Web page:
My Grown Up Christmas Wish

I sit here on this chilly December morning, wrapped in my pink fluffy robe, sitting on my red couch, a couch I dreamed of years before I bought it. As I stare at my pre-lit Christmas tree, I think of Christmases past where, as a little girl, I’d eagerly anticipate the thrill of Christmas morning where I’d get to sit near the Christmas tree and hurriedly unwrap my Christmas gifts.

I remember one Christmas in particular—I must have been nine because we still lived in Redondo Beach, in a house on Pinckard Ave. That particular house had a rumpus room in the back. Except for the lack of a kitchen, it resembled a studio apartment. My parents placed the Christmas tree in that room for some reason. They normally placed it in the living room in the house, but that year differed.

In my mind I see myself, sitting near the tree in my blue robe surrounded by a bounty of Nancy Drew books. I loved to read and I can just image that I spent days reading that Christmas holiday. My dad loved to buy me books, buy me mysteries. He never read much as an adult but he loved a classic mystery, particularly Agatha Christie mysteries.

I still miss him and can’t believe he’s been gone over a year and a half. This will be my second Christmas without him, and I still shed tears and sometimes my throat burns with sadness, but the sadness doesn’t bury me anymore. I have so much to be grateful for: my mom, my friends, my yoga, my hiking.

I’m also grateful for my dad. He collected Disney and other animated art and I’ve slowly started bringing a few of his special pieces to my apartment. Last week I put up a framed cell of the Tazmanian devil dressed in a Santa suit. I placed it above my television, in my living room so I could see it and think of him.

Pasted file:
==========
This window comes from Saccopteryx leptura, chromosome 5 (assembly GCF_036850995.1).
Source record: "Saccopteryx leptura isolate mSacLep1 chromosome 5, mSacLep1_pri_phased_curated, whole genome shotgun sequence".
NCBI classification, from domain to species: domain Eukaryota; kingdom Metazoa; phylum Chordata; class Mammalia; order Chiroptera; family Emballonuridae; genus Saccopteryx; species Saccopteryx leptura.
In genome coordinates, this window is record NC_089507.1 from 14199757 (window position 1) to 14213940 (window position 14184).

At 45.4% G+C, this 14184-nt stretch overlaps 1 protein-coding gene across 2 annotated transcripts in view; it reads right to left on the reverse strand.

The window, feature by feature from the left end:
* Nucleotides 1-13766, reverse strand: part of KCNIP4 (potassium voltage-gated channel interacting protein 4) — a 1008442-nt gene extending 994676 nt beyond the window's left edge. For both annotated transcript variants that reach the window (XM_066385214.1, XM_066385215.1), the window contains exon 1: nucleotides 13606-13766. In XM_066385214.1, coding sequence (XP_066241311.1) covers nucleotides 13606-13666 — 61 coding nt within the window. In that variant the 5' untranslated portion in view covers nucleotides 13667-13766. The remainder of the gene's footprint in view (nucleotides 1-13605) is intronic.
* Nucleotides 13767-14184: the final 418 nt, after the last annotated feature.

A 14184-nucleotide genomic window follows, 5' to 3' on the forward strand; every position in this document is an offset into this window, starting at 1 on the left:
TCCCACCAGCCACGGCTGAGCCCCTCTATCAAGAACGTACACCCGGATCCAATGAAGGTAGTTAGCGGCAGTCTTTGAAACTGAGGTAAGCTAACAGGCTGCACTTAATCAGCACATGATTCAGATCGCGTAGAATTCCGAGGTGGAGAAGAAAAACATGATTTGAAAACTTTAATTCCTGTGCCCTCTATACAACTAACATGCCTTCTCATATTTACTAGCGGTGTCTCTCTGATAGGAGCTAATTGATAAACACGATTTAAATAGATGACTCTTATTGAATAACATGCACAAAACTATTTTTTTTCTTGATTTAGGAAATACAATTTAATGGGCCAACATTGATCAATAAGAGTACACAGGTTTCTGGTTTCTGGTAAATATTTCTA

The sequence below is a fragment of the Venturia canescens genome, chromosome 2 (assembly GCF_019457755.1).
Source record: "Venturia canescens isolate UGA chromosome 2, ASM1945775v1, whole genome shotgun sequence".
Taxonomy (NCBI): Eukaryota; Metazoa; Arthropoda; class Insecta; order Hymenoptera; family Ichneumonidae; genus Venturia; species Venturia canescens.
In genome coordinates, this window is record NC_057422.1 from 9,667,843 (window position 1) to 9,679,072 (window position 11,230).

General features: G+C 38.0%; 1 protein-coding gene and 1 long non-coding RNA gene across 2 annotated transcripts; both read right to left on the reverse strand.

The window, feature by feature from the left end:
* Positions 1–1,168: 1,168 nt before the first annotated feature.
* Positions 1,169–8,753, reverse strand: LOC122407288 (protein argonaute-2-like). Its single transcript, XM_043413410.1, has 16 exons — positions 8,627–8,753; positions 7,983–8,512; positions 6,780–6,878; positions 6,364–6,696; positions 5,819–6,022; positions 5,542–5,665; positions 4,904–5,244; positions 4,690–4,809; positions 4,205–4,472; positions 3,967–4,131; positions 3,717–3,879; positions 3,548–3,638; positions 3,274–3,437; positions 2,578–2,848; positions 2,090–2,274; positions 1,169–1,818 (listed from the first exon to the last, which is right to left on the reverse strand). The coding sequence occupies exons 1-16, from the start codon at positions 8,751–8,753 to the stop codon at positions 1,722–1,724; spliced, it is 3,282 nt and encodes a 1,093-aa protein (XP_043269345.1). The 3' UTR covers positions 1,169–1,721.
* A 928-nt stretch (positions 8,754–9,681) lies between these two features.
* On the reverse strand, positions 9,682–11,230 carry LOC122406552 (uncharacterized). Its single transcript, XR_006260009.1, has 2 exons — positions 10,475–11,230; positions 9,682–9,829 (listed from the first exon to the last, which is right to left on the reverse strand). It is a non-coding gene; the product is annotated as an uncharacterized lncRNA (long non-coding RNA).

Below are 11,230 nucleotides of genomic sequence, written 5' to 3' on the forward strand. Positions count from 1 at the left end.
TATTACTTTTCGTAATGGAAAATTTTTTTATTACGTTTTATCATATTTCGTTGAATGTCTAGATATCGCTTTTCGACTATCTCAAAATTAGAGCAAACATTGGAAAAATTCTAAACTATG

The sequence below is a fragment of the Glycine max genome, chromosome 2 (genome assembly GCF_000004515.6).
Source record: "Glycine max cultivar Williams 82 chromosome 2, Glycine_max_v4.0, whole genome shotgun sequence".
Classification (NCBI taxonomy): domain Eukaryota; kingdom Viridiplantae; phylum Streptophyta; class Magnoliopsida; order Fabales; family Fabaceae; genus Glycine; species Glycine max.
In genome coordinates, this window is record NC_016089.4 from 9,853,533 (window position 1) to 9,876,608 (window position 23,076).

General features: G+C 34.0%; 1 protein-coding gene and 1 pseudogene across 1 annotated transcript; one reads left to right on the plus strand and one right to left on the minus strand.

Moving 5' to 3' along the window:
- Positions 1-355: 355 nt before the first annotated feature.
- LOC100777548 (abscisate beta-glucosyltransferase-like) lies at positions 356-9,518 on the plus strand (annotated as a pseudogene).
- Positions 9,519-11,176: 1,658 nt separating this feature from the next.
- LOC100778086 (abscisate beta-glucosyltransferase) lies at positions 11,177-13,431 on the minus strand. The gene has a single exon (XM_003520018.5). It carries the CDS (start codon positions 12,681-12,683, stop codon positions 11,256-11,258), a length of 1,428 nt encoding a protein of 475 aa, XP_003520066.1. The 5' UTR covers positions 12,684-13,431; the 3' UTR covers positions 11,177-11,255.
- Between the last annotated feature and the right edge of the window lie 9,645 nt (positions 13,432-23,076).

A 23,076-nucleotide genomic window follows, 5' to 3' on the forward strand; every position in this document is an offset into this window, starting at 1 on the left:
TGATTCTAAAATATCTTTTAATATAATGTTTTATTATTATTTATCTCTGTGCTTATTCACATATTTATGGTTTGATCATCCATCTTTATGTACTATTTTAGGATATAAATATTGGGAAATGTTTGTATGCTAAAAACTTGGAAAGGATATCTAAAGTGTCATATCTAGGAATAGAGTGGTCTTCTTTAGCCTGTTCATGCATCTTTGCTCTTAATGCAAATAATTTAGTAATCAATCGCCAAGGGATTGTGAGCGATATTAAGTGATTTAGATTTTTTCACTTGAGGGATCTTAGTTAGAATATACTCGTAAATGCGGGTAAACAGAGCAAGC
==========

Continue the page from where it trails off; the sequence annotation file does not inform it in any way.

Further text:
As I write this, I wish for so much this year, but most of it can’t be wrapped underneath a tree. I wish for peace, inner peace. I wish the batteries in my dancing pink flamingo hadn’t corroded and he could dance again. I wish I could do better at standing forehead to knee, but I’m glad I can do it in some form! I wish everyone could see and feel it’s okay just to be. I spent too many years trying to fit into a mold, and this woman isn’t made to be molded!

I wish that everyone (including me) could realize that love is the only currency anyone really needs. Love of self. Love of others. I’m closer to that realization this year, and on Christmas morning when I sit near my Christmas tree and feel the love of the non-material gifts my dad (and others) have given me I’ll have opened the best gifts I could ever have hoped to receive.

Merry Christmas!

Merry Christmas!


About Nancy A. Taylor

I'm a woman on a mission to create, manifest, and design the life that is perfect for me through travel, yoga, and mindful living. You can find me on facebook:
This entry was posted in gratitude, grief, Memories and tagged , , , , . Bookmark the permalink.

2 Responses to My Grown Up Christmas Wish

  1. Annmarie Kelly says:

    Aww Nancy that was beautifully written. xx

  2. teenieyogini says:

    Very beautiful. My dad died 15 years ago, when I was still a kid. I still miss him. I still cry sometimes. I think the people who say “it gets easier” are lying. I draw hearts on my feet, and dedicate my practice to him sometimes. It helps me.

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